Friday: Chicago’s Axiom Brass Quintet. 8 PM. With Dorival Puccini, Jr., trumpet; Jacob DiEdwardo, horn; Kevin Harrison, tuba; Orin Larson, trombone; Kris Hammond, trumpet. The award-winning Axiom Brass Quintet has quickly established itself as one of the major art music groups in brass chamber music. Their repertoire ranges from jazz and Latin music to string quartet transcriptions, as well as original compositions for brass quintet. Tickets $15, students and children free admission.
Saturday: Festival Brass Choir Concert Brass Festival Concert. 8 PM. Guest artists Adam Rapa and Elisabeth Vik will be featured on a program that showcases the combined sounds of the Wisconsin Brass Quintet and their guests, the Axiom Brass Quintet, conducted by Scott Teeple of the School of Music. They’ll perform music of Anthony DiLorenzo, James Stephenson, Richard Strauss, and a tour de force performance by the expressive and technically agile Adam Rapa of Weber’s Clarinet Concerto, arranged with a twist. The program will also feature Daredevil by UW alumni composer and tubist Michael Forbes, and Vik/Rapa will join talents in a shimmering piece by Swedish composer Evert Taube arranged for brass choir by Rapa. Tickets $15, students and children free admission. Meet the performers at a reception following the concert!
University Opera presents “The Marriage of Figaro” Oct. 23-27
After the unprecedented success of last spring’s sold-out run of The Magic Flute, this fall, University Opera will present four performances of Mozart’s The Marriage of Figaro. This new production will be directed by returning interim opera director, David Ronis, and James Smith will conduct the UW Symphony Orchestra. The production will involve over 80 UW singers, instrumentalists, and stage crew. Read the full news release on the School of Music website.
The opera will be performed in Italian with projected English supertitles in Music Hall, 925 Bascom Mall, on Friday, October 23 at 7:00pm, Saturday, October 24 at 7:00pm, Sunday, October 25 at 3:00pm, and Tuesday, October 27 at 7:00pm. Tickets are $25.00 for the general public, $20.00 for senior citizens and $10.00 for UW-Madison students, available in advance through the Campus Arts Ticketing office at (608) 265-ARTS and online at http://www.uniontheater.wisc.edu/location.html
From the Archives: UW-Madison Archivist David Null uncovers band stories from 1915
Did you know…. that in 1915, the University First Regimental Band took a long train ride to California to help celebrate the completion of the Panama Canal?
The UW-Madison Archives at Steenbock Library houses thousands of memories from UW-Madison’s past. Over the summer, UW-Madison Archivist David Null dug down and found clippings, photos and letters documenting UW Bands’ concert at the Panama Pacific International Exposition in San Francisco and 19 other cities, including Lewiston, Montana.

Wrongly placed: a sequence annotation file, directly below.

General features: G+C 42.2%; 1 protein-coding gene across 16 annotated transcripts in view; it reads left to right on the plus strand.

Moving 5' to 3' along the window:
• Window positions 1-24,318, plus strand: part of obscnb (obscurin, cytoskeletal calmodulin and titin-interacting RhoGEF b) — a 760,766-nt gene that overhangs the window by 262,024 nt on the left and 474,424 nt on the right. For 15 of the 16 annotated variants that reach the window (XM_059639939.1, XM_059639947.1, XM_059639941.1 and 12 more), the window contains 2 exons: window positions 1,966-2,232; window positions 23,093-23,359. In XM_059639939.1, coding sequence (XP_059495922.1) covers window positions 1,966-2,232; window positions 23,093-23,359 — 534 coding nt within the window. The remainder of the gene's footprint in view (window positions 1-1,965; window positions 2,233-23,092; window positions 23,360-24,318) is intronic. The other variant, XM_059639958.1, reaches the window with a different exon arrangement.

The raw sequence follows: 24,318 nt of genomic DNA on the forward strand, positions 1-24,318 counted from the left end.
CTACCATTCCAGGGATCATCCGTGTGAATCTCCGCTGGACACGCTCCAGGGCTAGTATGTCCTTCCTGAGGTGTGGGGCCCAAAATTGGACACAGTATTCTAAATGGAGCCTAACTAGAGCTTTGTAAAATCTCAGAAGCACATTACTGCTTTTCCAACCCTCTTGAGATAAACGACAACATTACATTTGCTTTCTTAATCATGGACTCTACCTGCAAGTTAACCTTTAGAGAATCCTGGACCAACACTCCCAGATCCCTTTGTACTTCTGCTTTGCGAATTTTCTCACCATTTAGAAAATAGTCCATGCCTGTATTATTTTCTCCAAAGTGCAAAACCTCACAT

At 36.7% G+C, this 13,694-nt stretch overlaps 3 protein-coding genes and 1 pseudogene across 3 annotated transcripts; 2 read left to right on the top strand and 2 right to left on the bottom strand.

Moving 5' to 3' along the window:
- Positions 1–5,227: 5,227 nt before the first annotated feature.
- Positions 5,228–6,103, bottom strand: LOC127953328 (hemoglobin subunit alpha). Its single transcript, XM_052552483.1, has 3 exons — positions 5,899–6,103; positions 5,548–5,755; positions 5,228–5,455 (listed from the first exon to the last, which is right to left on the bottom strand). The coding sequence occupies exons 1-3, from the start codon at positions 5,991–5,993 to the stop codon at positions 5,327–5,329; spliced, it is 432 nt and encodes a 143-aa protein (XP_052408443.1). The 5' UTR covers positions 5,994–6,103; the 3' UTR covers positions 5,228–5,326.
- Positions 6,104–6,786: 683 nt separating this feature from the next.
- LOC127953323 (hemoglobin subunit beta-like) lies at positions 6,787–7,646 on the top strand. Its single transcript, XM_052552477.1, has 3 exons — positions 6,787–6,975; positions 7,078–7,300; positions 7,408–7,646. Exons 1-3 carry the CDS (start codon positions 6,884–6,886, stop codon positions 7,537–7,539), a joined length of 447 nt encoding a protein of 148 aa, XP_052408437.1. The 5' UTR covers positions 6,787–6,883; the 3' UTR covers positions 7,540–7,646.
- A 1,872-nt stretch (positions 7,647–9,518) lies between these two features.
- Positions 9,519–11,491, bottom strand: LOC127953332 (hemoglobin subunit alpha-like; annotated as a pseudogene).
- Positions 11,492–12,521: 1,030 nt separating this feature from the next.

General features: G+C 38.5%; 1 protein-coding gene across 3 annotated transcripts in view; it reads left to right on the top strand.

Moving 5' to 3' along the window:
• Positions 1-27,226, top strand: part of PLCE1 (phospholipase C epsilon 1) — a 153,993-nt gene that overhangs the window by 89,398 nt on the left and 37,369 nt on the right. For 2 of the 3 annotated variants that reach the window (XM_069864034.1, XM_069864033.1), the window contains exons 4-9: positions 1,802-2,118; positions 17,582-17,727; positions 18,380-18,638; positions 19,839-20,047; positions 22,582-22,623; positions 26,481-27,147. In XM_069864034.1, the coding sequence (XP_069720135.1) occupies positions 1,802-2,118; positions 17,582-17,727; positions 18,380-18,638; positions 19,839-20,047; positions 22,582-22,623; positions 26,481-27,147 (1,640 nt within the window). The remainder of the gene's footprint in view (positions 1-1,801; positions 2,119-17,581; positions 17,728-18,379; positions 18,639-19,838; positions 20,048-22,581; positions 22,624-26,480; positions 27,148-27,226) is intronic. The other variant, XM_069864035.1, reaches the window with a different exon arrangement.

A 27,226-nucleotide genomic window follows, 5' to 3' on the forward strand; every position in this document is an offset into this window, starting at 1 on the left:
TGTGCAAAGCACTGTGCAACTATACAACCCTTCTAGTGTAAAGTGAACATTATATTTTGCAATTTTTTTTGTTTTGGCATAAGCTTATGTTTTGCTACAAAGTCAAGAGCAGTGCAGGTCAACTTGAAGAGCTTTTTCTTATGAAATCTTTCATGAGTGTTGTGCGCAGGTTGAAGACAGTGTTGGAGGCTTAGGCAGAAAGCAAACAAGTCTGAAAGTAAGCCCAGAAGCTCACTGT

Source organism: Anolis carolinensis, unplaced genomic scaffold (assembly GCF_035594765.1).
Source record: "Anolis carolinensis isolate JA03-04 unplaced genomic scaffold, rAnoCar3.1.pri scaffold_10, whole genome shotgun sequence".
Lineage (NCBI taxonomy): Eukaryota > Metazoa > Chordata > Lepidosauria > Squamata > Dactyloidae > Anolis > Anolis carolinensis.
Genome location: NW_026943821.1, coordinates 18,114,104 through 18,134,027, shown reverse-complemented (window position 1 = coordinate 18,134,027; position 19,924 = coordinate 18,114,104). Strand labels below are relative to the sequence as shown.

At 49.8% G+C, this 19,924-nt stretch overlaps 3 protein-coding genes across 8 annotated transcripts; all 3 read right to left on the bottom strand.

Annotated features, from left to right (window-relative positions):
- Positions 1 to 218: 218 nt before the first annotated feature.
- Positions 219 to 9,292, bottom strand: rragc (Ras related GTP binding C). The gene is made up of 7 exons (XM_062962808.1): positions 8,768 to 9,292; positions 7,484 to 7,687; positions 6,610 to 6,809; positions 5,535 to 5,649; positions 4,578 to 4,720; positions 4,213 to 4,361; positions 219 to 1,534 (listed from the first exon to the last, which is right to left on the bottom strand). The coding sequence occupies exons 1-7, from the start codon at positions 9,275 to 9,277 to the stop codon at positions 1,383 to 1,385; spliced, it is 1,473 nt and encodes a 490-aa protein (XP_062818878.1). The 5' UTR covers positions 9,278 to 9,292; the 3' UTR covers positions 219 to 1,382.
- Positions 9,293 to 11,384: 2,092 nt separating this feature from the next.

Composition/business undergrad double major wins national prize for best musical
Congratulations to Nicholas Connors, a composition student of Les Thimmig, Laura Schwendinger, and Stephen Dembski, who in August won the college division grand prize in Showsearch, the nationwide search for new musical theatre writers put on by Festival of New American Musicals. His new musical Here, In The Park will be premiered next summer in New York City by a professional cast and production team. He’ll also receive a financial award and professional mentoring.
While in Madison, Nick founded Intermission Theatre and produced his first musical, SPACE VOYAGE: THE MUSICAL FRONTIER. He also served as music director for Tony Award-winning Karen Olivo’s Madison debut at Overture Center. Nicholas is now in England finishing his business classes and will graduate this fall from UW-Madison with degrees in music composition and marketing.
On our website: News from John Aley, Laura Schwendinger, Tony Di Sanza, Wesley Warnhoff and Dan Grabois. Click here to read.
On our website: News about “Hill’s Angels”; MiLi Chang, flutist; Nebojsa Macura, composer, and more. Click here to read.
The School of Music offers a smorgasbord of performances each year; we invite you to visit our website and click on our events calendar. We also publish a season brochure that is mailed every August.
Personalize your calendar view! Click on the “view as” link on the right of our calendar page.
At long last, the School of Music is moving forward with its plans to build a new performance center, a $22 million building composed of a 325-seat recital hall, a large rehearsal room, and state-of-the-art audio-visual equipment. The plans will be presented to the city of Madison’s Urban Design Commission on October 1. We thank our generous donors, as yet unnamed, who are funding the entire project.